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Green Memory in the News

Samsung pushes ahead with 20nm DDR3 RAM, signaling uncertainty about DDR4

Mar. 14. 2014
Samsung Samsung has announced that it is pushing forward 20nm DDR3 DRAM, and has already begun volume production on the next-generation lithography node. Some of you may recall that Samsung has been building NAND flash on 20nm for quite some time, but it’s significantly easier to build NAND flash on next-gen processes than it is to move DRAM to those same nodes. Samsung’s decision to deploy DDR3 at the 20nm node also says interesting things about its DDR4 timelines and confidence in those roadmaps.

Historically, DRAM has been stuck between a rock and a hard place. CPUs from AMD, Intel, and even ARM vendors can afford to be more aggressive with process node shifts; the chips command higher margins and they benefit from being “first” to a given node. NAND flash doesn’t necessarily have the margins of conventional microprocessors, but it’s much simpler to manufacture than DRAM and the company that secures an early lead in manufacturing tends to win the majority of the revenue in this space as well. DRAM, though, isn’t as easy to manufacture as NAND, but it’s nowhere near as profitable as CPUs.

By moving DDR3 to 20nm, Samsung is setting itself up for significant power savings (new modules supposedly draw 25% less power than previous designs), but it’s also a statement about where the company expects the memory market to go in the next few years. In the past, the memory market was driven by the demands of the desktop and server space first and foremost. True, a low-voltage option existed for smartphones and tablets, but these mobile devices themselves weren’t the driving force behind the space.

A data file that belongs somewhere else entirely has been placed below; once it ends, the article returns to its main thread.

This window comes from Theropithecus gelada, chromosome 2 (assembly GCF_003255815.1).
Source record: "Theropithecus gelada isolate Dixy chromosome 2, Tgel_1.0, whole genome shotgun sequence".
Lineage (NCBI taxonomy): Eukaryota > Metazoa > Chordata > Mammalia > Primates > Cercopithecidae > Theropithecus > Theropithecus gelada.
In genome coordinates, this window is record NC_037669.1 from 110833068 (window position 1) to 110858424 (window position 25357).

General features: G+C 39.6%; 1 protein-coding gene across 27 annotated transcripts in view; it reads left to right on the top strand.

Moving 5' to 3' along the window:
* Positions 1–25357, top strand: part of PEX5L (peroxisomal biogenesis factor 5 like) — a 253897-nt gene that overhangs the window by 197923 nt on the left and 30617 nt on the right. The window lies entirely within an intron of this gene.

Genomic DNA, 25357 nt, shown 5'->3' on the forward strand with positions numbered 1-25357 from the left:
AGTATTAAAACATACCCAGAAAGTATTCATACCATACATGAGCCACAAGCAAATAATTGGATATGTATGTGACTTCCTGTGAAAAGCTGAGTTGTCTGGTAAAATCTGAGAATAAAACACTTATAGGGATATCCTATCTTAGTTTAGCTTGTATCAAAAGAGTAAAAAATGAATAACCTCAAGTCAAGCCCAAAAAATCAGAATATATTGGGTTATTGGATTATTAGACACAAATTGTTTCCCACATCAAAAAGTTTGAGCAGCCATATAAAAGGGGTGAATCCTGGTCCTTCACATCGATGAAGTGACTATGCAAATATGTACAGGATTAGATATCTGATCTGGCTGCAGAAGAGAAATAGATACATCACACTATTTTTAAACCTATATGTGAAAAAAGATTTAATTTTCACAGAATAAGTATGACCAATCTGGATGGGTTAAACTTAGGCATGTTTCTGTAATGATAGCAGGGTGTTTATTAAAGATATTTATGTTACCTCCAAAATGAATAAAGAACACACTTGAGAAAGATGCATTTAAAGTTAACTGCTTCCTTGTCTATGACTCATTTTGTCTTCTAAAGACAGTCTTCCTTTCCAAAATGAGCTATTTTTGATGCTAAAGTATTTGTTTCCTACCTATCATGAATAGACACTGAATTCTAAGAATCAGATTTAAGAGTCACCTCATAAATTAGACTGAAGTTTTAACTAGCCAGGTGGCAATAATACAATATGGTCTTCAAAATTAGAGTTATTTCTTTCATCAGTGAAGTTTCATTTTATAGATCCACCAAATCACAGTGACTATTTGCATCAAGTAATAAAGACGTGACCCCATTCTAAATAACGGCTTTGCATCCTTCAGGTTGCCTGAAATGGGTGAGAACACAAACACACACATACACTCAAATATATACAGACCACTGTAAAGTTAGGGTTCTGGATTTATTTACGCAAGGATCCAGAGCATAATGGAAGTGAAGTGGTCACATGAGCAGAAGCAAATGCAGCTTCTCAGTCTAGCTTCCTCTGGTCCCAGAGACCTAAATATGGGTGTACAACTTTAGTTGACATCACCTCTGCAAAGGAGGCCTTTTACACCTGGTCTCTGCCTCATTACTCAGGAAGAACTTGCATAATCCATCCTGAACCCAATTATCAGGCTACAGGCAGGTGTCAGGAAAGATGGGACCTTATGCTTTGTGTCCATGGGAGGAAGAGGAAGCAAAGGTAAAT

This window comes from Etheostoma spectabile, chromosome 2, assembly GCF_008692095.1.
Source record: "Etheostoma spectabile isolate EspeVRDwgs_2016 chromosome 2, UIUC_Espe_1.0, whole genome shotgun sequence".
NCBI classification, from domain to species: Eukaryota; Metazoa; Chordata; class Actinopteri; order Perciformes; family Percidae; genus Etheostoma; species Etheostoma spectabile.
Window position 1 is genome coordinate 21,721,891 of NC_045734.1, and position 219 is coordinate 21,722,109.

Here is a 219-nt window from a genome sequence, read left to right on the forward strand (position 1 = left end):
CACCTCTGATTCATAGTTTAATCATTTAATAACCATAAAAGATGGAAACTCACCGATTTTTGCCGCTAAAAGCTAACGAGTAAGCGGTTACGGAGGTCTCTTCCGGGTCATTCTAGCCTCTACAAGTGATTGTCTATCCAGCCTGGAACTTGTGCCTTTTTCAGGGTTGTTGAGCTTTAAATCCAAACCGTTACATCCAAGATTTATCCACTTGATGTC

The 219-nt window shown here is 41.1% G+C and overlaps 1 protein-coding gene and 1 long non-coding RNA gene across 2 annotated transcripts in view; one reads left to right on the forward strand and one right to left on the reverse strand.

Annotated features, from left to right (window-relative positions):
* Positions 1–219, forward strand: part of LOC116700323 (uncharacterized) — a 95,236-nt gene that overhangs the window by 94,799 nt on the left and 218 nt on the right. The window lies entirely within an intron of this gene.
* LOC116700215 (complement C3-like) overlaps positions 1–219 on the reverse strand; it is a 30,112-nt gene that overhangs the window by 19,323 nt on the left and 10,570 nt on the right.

Ideally (from Samsung’s perspective), it would reserve the 20nm node for its DDR4 products, ship those out in standard and LP form factors, and thus position itself to capture the vast majority of the revenue from this segment. Instead, the company is simultaneously transitioning both DDR3 and DDR4 to the 20nm node. That suggests Samsung doesn’t expect to see a strong shift to DDR4 in the near term and is hedging its bets on the technology accordingly.

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Source: Extreme Tech

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